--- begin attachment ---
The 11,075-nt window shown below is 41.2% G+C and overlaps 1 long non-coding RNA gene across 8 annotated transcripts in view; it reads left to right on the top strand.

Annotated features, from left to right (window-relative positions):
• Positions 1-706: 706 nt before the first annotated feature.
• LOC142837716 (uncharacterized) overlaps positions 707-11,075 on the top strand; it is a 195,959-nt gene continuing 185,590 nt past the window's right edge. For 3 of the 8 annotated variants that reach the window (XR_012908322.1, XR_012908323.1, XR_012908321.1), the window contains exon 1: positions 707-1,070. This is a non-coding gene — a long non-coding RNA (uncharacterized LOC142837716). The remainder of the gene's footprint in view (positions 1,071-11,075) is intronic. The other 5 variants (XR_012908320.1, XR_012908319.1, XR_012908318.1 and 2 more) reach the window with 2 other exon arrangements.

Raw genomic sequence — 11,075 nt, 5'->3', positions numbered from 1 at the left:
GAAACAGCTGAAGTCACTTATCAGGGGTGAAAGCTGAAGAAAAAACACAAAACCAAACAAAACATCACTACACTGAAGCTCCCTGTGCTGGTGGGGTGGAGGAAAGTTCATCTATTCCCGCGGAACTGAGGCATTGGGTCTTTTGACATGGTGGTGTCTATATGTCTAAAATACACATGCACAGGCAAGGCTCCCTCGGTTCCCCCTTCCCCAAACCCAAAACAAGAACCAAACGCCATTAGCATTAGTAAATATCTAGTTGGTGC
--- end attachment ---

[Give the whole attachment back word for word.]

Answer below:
The 11,075-nt window shown below is 41.2% G+C and overlaps 1 long non-coding RNA gene across 8 annotated transcripts in view; it reads left to right on the top strand.

Annotated features, from left to right (window-relative positions):
• Positions 1-706: 706 nt before the first annotated feature.
• LOC142837716 (uncharacterized) overlaps positions 707-11,075 on the top strand; it is a 195,959-nt gene continuing 185,590 nt past the window's right edge. For 3 of the 8 annotated variants that reach the window (XR_012908322.1, XR_012908323.1, XR_012908321.1), the window contains exon 1: positions 707-1,070. This is a non-coding gene — a long non-coding RNA (uncharacterized LOC142837716). The remainder of the gene's footprint in view (positions 1,071-11,075) is intronic. The other 5 variants (XR_012908320.1, XR_012908319.1, XR_012908318.1 and 2 more) reach the window with 2 other exon arrangements.

Raw genomic sequence — 11,075 nt, 5'->3', positions numbered from 1 at the left:
GAAACAGCTGAAGTCACTTATCAGGGGTGAAAGCTGAAGAAAAAACACAAAACCAAACAAAACATCACTACACTGAAGCTCCCTGTGCTGGTGGGGTGGAGGAAAGTTCATCTATTCCCGCGGAACTGAGGCATTGGGTCTTTTGACATGGTGGTGTCTATATGTCTAAAATACACATGCACAGGCAAGGCTCCCTCGGTTCCCCCTTCCCCAAACCCAAAACAAGAACCAAACGCCATTAGCATTAGTAAATATCTAGTTGGTGC